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Robert Kaplan: Indian Ocean becomes battleground for India and China

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Guang Niu/Pool/Reuters

(Read caption) Helicopters fly past the Chinese Jiangwei II class naval frigate "Luoyang" at an international fleet review to celebrate the 60th anniversary of the founding of the People's Liberation Army Navy in Qingdao, Shandong province in this 2009 file photo. India is concerned about China's potential aggressiveness in the area of the Indian Ocean.

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Let's play connect the dots. After the US midterm elections, President Obama will visit India, Indonesia, South Korea, and Japan. Trace a line between the nations, noting how it loops down through the Indian Ocean and back up through the South China Sea and East China Sea, forming a semicircle around China.

The route underscores the importance of these nations and bodies of water as the United States seeks to check the growing assertiveness of China, says Robert Kaplan, author of newly published β€œMonsoon: The Indian Ocean and the Future of American Power.”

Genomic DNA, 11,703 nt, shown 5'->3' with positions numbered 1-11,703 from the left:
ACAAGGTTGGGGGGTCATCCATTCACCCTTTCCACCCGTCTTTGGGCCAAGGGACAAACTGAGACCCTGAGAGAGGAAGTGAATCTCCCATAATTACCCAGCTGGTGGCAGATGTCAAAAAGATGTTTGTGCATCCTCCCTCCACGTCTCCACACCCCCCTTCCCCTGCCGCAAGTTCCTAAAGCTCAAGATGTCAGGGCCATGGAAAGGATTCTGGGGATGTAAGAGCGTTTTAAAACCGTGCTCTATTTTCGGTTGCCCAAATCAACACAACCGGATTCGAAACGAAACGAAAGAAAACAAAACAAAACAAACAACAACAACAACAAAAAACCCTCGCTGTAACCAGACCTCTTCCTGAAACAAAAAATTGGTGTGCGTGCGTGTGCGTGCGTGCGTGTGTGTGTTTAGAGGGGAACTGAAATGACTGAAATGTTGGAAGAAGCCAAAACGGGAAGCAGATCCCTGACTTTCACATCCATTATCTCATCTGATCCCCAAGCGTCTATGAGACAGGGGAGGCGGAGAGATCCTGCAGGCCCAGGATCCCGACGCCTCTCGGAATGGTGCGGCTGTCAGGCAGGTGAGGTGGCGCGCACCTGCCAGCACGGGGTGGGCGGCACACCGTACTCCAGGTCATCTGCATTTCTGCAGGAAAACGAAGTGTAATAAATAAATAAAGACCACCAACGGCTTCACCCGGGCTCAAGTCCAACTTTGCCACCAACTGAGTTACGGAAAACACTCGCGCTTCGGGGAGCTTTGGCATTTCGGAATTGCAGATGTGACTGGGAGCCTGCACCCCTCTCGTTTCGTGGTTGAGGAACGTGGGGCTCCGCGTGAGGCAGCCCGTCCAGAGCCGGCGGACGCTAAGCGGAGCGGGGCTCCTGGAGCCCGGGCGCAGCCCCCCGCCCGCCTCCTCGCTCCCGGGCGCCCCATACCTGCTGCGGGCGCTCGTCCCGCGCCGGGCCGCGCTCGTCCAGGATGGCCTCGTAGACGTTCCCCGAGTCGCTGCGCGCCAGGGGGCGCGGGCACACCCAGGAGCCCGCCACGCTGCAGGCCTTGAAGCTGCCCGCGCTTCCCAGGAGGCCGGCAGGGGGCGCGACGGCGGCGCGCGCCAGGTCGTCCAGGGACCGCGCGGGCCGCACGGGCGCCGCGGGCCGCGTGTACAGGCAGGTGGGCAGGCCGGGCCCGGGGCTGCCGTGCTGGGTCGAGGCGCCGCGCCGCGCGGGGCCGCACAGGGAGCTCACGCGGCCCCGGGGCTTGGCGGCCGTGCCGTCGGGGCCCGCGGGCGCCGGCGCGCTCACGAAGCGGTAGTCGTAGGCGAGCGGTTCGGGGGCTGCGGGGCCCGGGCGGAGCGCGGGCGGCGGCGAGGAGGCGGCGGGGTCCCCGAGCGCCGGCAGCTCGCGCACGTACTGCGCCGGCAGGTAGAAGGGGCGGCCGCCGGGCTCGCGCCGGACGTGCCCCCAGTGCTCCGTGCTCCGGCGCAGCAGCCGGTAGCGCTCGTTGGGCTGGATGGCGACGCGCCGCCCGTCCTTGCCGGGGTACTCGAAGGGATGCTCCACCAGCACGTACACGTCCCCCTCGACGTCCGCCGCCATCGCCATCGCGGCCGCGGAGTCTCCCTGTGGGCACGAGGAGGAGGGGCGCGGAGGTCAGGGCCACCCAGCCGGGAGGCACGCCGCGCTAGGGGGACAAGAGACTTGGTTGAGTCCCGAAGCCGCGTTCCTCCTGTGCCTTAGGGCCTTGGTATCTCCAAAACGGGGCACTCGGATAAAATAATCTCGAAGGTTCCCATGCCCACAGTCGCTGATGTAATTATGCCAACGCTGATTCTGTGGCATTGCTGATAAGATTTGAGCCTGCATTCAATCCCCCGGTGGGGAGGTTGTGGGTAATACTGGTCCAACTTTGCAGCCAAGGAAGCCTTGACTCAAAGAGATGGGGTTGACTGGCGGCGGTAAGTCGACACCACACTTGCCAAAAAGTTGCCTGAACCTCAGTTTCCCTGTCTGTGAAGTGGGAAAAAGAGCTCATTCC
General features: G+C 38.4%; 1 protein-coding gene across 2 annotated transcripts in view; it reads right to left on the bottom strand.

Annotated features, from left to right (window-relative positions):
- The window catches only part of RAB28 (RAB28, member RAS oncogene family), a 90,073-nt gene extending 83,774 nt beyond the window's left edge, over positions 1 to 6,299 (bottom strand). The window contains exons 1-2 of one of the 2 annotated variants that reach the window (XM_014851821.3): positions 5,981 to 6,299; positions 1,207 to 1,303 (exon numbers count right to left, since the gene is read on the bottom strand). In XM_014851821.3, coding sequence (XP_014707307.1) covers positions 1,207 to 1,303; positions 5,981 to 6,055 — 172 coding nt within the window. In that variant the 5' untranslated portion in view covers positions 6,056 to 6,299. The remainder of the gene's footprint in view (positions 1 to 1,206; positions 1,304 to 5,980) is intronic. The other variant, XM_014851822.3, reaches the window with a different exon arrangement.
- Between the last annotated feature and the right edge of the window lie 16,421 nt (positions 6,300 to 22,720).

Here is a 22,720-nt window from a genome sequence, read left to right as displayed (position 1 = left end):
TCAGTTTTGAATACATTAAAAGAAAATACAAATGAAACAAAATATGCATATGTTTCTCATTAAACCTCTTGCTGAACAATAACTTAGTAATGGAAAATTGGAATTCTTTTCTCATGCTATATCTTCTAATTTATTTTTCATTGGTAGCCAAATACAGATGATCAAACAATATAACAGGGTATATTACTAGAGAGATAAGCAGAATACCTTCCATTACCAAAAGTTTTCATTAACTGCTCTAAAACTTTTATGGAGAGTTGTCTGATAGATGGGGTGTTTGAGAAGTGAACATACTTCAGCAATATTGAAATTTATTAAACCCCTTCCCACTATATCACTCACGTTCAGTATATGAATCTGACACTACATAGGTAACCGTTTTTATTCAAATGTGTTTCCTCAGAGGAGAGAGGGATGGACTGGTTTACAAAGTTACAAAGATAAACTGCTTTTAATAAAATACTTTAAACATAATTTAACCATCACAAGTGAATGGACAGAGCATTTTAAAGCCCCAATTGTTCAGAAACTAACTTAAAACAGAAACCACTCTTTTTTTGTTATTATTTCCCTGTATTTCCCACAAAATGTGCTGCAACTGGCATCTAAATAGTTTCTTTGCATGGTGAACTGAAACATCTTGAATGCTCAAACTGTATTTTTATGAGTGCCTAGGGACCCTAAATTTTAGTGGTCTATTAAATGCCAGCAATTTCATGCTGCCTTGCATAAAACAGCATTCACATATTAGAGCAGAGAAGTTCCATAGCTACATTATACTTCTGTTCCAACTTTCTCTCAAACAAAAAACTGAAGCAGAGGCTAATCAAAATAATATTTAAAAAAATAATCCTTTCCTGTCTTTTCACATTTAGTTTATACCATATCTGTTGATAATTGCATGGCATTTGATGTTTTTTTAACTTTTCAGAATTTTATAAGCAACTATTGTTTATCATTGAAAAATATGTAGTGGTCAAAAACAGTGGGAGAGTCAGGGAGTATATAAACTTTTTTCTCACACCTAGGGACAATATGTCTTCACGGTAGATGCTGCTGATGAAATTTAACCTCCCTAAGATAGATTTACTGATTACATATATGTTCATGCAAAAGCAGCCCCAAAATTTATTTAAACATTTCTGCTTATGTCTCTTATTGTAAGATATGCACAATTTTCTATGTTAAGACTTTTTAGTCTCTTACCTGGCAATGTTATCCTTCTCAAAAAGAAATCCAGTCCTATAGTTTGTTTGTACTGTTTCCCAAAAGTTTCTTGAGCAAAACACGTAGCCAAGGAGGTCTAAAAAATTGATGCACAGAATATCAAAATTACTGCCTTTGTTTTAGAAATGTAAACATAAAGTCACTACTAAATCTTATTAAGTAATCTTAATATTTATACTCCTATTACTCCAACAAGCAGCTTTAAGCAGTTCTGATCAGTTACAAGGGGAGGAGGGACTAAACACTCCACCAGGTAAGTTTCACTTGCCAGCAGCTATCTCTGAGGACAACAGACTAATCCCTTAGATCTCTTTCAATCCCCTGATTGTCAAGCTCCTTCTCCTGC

β€œIt's not a war I'm predicting, but what I am alluding toward is a very complex, Metternichian arrangement of power from the Horn of Africa all the way up through the Sea of Japan,” Mr. Kaplan told a small crowd Monday at the Harvard Book Store in Cambridge. "We don't have to interfere everywhere, we just have to move closer to our democratic allies in the region so they can do more of the heavy lifting."


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